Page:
Most industry experts agree, though, that rate cuts do more harm than good. Walter Banks, owner and president of Lago Mar Resort and Club and a director of the Atlanta Fed's Miami Branch, explains that lowering rates "creates a downward spiral, reducing dramatically the net profit for hotels." Jan Freitag, vice president at Smith Travel Research, agrees and considers rate cuts "a little bit suicidal." He reasons that certain groups of people will always travel regardless of the price. So hotel rate cuts are, in effect, "subsidizing inelastic demand."

Freitag says the double-digit declines in room rates are hurting hotels on two fronts. First, lower rates squeeze profit margins in the short term. And in the longer term, once the economy rebounds, it becomes difficult to raise rates. This difficulty stems in part from the fact that group meeting planners have a longer booking window. Thus, today's lower prices are being used as a starting point for negotiating future rates.

Problems paying the piper
The negative trends afflicting the industry are also miring more hotels in loan defaults, foreclosures, and bankruptcies. A number of the distressed properties are located in the Southeast, including the Sheraton Downtown Orlando and the Coconut Grove Hotel in Miami. Declines in occupancy and revenues mean owners have less money to meet their debt service. PKF Hospitality Research predicts that in 2009 about 36 percent of full-service U.S. hotels will not have enough cash flow to pay their monthly mortgages compared with 21 percent last year. The credit crunch has kept potential buyers on the sidelines, leaving many troubled hotel owners with no other option but to default. University of California economist Kenneth Rosen predicts that as many as one in five U.S. hotel loans may go into default through 2010.

Chart 2
A Measure of Southeastern Hotels' Performance, June 2006 versus June 2009
chart of A Measure of Southeastern Hotels' Performance, 
June 2006 versus June 2009
Source: Smith Travel Research

Moreover, the fact that many commercial mortgages were securitized has complicated hoteliers' efforts to renegotiate the terms of their loans, and, until recently, laws governing commercial mortgage-backed securities prevented owners from restructuring their loan until they became delinquent. The IRS has since issued new rules giving servicers more flexibility to negotiate with borrowers on loans that are still current. But some hotel owners are using defaults as a tactic to force lenders to renegotiate their terms, according to

One upside is that many distressed properties will be sold at prices low enough for the new owners to operate profitably. Kang of PKF Consulting observes that "investors who have the financial ability to take advantage of the market conditions can expect very attractive prices and realize spectacular returns when the market turns around."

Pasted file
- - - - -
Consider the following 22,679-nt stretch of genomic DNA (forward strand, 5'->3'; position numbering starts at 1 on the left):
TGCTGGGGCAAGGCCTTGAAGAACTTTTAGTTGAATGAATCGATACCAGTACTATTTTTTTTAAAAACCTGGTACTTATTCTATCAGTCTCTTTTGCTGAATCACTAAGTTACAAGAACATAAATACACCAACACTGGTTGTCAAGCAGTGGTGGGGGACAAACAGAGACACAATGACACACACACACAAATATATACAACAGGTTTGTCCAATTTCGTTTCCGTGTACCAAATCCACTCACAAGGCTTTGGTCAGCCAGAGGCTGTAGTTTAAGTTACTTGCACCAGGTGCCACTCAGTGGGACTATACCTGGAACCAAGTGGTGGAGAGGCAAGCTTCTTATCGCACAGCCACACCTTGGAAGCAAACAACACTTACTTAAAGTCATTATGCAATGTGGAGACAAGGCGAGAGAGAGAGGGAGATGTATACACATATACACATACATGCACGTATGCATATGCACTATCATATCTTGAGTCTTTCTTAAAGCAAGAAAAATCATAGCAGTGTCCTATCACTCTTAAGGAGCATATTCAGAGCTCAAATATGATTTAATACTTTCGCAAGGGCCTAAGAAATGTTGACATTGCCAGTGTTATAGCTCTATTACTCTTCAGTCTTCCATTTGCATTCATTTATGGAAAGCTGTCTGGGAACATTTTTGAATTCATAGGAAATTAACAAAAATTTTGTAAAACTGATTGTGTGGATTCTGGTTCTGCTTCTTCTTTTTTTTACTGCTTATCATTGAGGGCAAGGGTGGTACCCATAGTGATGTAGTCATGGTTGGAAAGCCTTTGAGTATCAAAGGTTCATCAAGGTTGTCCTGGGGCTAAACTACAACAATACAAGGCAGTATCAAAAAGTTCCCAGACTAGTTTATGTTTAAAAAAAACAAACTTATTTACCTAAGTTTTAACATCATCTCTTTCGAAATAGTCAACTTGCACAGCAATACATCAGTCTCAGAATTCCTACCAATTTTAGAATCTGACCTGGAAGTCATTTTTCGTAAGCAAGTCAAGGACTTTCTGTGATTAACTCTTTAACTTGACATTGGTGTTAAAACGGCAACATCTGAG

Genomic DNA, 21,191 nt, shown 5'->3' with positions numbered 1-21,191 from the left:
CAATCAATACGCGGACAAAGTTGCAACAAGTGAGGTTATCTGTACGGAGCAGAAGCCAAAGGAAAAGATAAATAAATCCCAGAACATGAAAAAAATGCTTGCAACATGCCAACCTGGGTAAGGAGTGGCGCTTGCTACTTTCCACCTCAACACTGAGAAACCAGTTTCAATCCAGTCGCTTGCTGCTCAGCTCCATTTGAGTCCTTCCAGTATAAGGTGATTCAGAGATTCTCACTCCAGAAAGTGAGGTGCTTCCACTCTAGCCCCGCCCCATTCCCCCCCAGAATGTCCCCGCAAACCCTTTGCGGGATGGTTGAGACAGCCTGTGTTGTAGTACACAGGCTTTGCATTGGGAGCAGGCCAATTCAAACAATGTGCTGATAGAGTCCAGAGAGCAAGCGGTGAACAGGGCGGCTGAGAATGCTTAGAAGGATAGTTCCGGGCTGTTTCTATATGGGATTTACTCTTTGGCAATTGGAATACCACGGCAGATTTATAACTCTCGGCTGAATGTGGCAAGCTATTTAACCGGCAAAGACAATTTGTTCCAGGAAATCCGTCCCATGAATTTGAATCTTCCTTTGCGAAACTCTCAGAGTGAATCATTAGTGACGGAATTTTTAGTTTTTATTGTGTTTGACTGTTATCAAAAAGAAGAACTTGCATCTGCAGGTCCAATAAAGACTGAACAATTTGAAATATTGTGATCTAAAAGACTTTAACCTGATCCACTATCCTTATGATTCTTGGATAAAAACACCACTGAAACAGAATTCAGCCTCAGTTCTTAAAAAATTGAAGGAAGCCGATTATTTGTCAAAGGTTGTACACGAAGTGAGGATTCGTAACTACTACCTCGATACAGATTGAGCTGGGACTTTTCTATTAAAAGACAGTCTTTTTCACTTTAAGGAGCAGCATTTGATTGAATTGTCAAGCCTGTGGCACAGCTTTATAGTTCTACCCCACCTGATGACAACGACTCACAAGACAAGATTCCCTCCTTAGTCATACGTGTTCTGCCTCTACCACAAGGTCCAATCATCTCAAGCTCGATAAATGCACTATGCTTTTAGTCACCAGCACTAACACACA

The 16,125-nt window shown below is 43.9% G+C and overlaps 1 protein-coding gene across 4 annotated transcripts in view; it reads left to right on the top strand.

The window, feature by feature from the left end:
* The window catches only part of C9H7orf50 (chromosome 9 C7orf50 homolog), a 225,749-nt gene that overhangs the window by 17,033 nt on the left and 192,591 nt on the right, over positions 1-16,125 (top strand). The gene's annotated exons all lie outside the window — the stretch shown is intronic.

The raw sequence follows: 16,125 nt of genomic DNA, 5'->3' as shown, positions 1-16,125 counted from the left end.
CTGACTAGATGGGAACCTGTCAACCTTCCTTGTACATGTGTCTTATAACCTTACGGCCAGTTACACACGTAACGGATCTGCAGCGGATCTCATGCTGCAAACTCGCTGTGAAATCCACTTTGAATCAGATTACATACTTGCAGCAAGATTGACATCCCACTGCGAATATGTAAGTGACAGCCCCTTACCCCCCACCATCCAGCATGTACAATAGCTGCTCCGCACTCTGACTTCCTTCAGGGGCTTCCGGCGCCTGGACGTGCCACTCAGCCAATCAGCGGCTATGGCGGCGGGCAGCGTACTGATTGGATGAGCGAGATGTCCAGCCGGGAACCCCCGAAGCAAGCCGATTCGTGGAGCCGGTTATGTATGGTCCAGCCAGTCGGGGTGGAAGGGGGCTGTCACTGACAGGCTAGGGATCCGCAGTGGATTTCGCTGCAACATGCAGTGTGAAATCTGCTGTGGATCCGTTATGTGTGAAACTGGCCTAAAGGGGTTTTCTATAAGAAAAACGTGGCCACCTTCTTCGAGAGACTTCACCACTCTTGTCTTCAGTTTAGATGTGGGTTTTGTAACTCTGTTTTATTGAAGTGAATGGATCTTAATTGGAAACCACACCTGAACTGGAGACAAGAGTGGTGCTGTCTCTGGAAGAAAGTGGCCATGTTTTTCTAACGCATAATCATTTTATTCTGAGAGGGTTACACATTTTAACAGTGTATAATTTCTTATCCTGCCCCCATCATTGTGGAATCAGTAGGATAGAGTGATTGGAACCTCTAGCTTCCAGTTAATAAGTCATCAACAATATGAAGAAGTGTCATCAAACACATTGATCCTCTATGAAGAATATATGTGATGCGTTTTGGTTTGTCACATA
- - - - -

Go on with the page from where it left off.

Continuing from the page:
Lodging's doldrums are a drag on local economies
Data from the U.S. Bureau of Labor Statistics indicate that hotels and other accommodations employed 1.7 million people in the United States as of June 2009. But because a large portion of hotels' expenses are fixed, reduced revenues have forced hotel operators to cut jobs in order to reduce costs. From the onset of the recession through July 2009, the lodging industry has lost a net total of 170,800 jobs nationally. Unemployment in the industry, at 10.9 percent in June 2009, is higher than the 9.4 percent national unemployment rate.

Predictably, lodging's weakness has adversely affected the economy in the Southeast, where hotels and other accommodations have a strong presence. For example, Atlanta is the regional headquarters for Intercontinental Hotels Group, which includes brands such as Crowne Plaza and Holiday Inn. The lodging industry makes significant contributions to the local economy in terms of jobs, tax revenues, and sales for other businesses, such as transportation, entertainment, restaurants, and retailers. In 2008, hotels, resorts, and other lodging properties were projected to generate $13.8 billion in tax revenues for the Southeast's state and local governments, according to the American Hotel and Lodging Educational Foundation.

Ypartnership's Yesawich also points to the region's draw as a resort destination, especially Florida and the coastal areas of Georgia. Properties there are among the hardest hit. Chart 2 shows the impact of declining travel on the region's lodging industry. Florida, which relies heavily on tourism, has seen a 19 percent drop in average room revenues in the past three years compared to a 13 percent decline nationwide.

A light at the end of the tunnel?
According to research by PKF, as much as 70 to 80 percent of hotel performance is linked to the local economy, so conditions in the industry are unlikely to improve until there are clear signs that a sustainable economic recovery is under way. Kang notes that "the lodging industry will recover when the economy improves to the extent that companies start hiring, unemployment rates begin falling, and people have jobs, can keep their homes and start spending." In the meantime, hoteliers like Banks are pinning their hopes on pent-up demand.

As the economy begins to recover, the industry can expect to see a new balance that is more favorable toward hotel operators, Freitag observes. The Atlanta Fed's outlook for the U.S. economy is for a recovery to begin in the second half of 2009. PKF Hospitality Research forecasts that the lodging industry will resume sustained growth starting in 2011. But the pace and timing of the recovery will vary from market to market, so some locations could begin to improve as early as 2010.

Despite the down times being visited upon the lodging industry, analysts see some silver linings. IHG's Collazo asserts that, despite the current challenges, lodging is still a vibrant industry. For the remainder of 2009, the industry's decline should abate, and supply growth should slow down during the rest of 2009 and 2010. PKF Consulting's Kang stresses that although she does not envision the industry's performance turning positive until 2011, the industry appears to be on the road to recovery.

This article was written by Lela Pratte, a strategic information research analyst in the Atlanta Fed's Public Affairs Department.